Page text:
Manila (CNN Philippines Life) — Miko Revereza is illegally residing in Los Angeles, California. His family relocated to the U.S. for better economic opportunities and the promise of working and being sponsored for a green card. “It’s a common story,” he says.
When Revereza was in high school, he realized he was undocumented, and so he became acutely aware of the lack of opportunities to get a lucrative job or even go to college after graduation. At that time, he already studied black and white photography, but he was also interested in making images move, so he bought a VHS camcorder at a thrift store.
“This gave me license to be creative and experimental, to earnestly mess around and immerse myself in underground culture with no promise of a future career,” he explains.
His illegal immigrant status in the U.S. has since informed his work, particularly his 2014 documentary short film “Droga!,” which explores the cultural erasure of his being Filipino and the Americanization of his identity. His 2017 essay film “Disintegration 93-96” also reflects on his experience of immigration, diaspora, and the blurring of individual identities.
Both these films, he says, are typically screened and discussed in the context of experimental film. He shares that “Droga!”, for instance, is part of the Philippine experimental cinema Kalampag Tracking Agency, a curatorial initiative of filmmaker Shireen Seno and artist Merv Espina. This project has also featured works of filmmakers such as Rox Lee, Raya Martin, and Tad Ermitaño.
For Revereza, experimental cinema is especially empowering because anyone would be able to make it. “You don’t have to be a pro or even have access to a camera. You can make art films with the materials that available to you,” he says. “Experimental cinema in the Philippines is thriving and is getting international recognition by the most prestigious film festivals. It will be part of our cultural heritage.”
He’s been living in Los Angeles for eight years, and over this period of time, he says that he’s gained a reputation of being “the VHS guy” within the emerging art and music scenes. Because of this, his work with experimental filmmaking, and with VHS specifically, caught the interest of one of the producers of Christina Aguilera’s latest music video “Accelerate.” The lead single from Aguilera’s latest studio album “Liberation” includes vocals from Ty Dolla $ign and 2 Chainz, and is co-produced by Kanye West.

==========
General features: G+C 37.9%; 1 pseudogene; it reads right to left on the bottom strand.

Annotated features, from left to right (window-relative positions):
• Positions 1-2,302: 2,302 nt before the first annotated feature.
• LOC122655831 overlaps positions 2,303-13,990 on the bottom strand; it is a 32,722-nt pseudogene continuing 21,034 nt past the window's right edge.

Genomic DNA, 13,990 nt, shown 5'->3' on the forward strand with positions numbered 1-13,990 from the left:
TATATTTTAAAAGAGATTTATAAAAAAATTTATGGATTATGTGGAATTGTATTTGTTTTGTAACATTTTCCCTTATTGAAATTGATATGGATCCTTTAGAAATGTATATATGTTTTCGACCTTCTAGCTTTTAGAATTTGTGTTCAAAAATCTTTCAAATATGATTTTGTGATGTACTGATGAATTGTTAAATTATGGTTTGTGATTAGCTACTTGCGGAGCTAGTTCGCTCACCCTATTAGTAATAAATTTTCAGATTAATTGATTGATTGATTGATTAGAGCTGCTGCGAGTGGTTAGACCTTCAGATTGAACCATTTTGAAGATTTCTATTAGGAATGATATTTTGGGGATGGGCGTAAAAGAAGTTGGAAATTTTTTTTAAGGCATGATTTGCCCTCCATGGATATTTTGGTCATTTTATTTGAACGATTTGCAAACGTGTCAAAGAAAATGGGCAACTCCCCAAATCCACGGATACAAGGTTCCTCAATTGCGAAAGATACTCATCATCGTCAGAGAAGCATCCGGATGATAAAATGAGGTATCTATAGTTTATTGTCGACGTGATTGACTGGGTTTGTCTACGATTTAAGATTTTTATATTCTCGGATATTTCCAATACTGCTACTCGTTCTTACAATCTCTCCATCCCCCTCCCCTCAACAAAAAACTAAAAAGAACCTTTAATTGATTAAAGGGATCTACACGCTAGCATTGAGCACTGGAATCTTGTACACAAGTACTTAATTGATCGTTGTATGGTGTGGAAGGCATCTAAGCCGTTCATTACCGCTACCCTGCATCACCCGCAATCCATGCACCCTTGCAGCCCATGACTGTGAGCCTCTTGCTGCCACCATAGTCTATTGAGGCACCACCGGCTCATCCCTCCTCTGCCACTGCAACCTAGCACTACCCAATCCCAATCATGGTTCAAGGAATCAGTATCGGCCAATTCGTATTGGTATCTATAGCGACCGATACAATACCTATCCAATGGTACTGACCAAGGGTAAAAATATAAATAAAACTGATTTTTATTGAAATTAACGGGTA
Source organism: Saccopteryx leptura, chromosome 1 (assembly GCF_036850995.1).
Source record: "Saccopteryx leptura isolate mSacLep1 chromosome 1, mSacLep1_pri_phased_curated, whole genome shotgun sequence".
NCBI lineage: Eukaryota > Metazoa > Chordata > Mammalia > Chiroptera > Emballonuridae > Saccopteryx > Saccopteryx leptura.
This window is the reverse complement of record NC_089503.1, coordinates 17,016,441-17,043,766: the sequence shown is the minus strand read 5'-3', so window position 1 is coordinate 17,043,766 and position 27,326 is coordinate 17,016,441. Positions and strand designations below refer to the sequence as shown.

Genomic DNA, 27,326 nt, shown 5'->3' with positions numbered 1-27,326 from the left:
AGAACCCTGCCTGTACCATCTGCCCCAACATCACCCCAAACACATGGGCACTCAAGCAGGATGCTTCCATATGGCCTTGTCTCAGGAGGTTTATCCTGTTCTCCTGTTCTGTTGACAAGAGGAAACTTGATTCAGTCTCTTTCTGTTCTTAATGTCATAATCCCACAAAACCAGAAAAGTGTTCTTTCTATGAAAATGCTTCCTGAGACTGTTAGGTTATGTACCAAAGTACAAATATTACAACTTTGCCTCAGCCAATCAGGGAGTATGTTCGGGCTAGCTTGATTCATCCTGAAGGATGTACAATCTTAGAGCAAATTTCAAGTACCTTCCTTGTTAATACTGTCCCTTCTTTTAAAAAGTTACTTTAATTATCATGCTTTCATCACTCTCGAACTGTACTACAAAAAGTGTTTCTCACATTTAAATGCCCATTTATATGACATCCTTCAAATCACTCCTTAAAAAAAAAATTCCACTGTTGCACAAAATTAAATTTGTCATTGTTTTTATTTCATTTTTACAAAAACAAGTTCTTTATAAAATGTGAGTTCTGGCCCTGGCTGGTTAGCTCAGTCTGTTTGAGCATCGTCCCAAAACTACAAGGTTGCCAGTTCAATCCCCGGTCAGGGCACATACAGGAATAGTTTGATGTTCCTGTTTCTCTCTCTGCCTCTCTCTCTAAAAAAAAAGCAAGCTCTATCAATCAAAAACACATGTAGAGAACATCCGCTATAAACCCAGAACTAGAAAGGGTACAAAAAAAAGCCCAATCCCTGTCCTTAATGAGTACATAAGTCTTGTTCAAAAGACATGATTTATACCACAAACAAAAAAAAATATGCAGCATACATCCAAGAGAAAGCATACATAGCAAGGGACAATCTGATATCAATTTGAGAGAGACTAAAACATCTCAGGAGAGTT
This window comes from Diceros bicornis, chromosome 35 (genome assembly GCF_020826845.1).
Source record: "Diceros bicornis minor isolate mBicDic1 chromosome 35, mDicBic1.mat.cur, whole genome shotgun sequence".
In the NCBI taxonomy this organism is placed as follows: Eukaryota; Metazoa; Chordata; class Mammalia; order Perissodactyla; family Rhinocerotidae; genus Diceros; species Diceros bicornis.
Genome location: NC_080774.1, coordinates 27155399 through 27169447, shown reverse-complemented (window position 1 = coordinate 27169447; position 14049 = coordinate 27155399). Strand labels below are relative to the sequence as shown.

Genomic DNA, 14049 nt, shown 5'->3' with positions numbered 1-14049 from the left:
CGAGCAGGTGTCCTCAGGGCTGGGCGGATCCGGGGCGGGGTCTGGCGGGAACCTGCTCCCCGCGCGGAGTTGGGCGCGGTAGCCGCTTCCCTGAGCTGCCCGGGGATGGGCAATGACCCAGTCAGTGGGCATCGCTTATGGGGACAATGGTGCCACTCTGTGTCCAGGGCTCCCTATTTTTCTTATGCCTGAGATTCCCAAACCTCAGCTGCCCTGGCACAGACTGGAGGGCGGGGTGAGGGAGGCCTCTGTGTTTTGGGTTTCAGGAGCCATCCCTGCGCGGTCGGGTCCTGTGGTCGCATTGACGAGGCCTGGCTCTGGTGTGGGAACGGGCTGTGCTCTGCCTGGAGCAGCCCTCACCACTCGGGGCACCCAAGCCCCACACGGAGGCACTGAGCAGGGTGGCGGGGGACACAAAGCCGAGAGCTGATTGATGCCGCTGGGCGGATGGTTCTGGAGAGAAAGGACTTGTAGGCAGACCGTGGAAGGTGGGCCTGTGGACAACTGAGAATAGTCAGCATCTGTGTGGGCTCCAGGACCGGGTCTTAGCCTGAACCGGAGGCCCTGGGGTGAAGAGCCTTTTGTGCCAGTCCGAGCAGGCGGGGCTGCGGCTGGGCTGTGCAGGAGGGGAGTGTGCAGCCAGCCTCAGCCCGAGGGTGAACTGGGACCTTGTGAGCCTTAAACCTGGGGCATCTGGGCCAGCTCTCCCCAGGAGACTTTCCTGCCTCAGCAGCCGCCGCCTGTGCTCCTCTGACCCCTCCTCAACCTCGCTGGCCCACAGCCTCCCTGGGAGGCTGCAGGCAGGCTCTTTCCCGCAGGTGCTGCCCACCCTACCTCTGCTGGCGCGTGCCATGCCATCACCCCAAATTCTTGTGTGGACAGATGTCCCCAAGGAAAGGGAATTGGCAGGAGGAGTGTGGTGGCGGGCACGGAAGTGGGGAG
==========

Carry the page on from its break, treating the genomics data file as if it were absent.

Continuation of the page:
The video, reminiscent of Aguilera’s “Stripped” persona from over a decade ago, opens with the analog visuals of Revereza. CNN Philippines Like talked to Revereza about his work on the music video, how his illegal immigrant status has influenced his art, and his thoughts on controversial artists like Kanye West. Below are edited excerpts from the interview.
You moved to America and have lived there illegally and it was also mentioned here that your "life long struggle with documentation and exclusion it imposes" informs your craft. Can you elaborate on this or give examples of how your status in the States has influenced your films or your writing?
As a “TNT” it is custom to settle for whatever you can get in America, even if you are exploited and the wages are unlivable. I take issue with blindly accepting allegiance to a country that exploits me. There is privilege and class to even being here, but without papers, I cannot legally work, drive, fly, take out a student loan, vote, have social security, or travel outside the country … I am put in a situation that doesn’t allow me to have a decent life.
The undocumented voice has long been an underrepresented one because of the fear of being captured by immigration police and processed like criminals. Now we are speaking up and telling our stories. As a filmmaker, I am sharing a perspective from an undocumented lens. I am grappling with questions of identity, what Filipino means to me and how our history has lead me here to America. Film is the medium which allows me to think about my situation and history and to document that thought process.
When you are classified as an "experimental filmmaker" what does that mean for you?
Experimental film is the classification of films that deviate from the standard methods of producing mainstream narrative and documentary cinema. The first films ever produced were naturally experimental and rudimentary. They were studies of what the film camera can do and how one sees the world through a movie camera lens. This classification can be loosely applied to my films that explore themes of migration and identity through a Filipino-American undocumented lens.
You mentioned that it was your work with VHS that enabled you to work with the team behind Christina Aguilera’s video? What was the experience like and what sort of directives were given to you?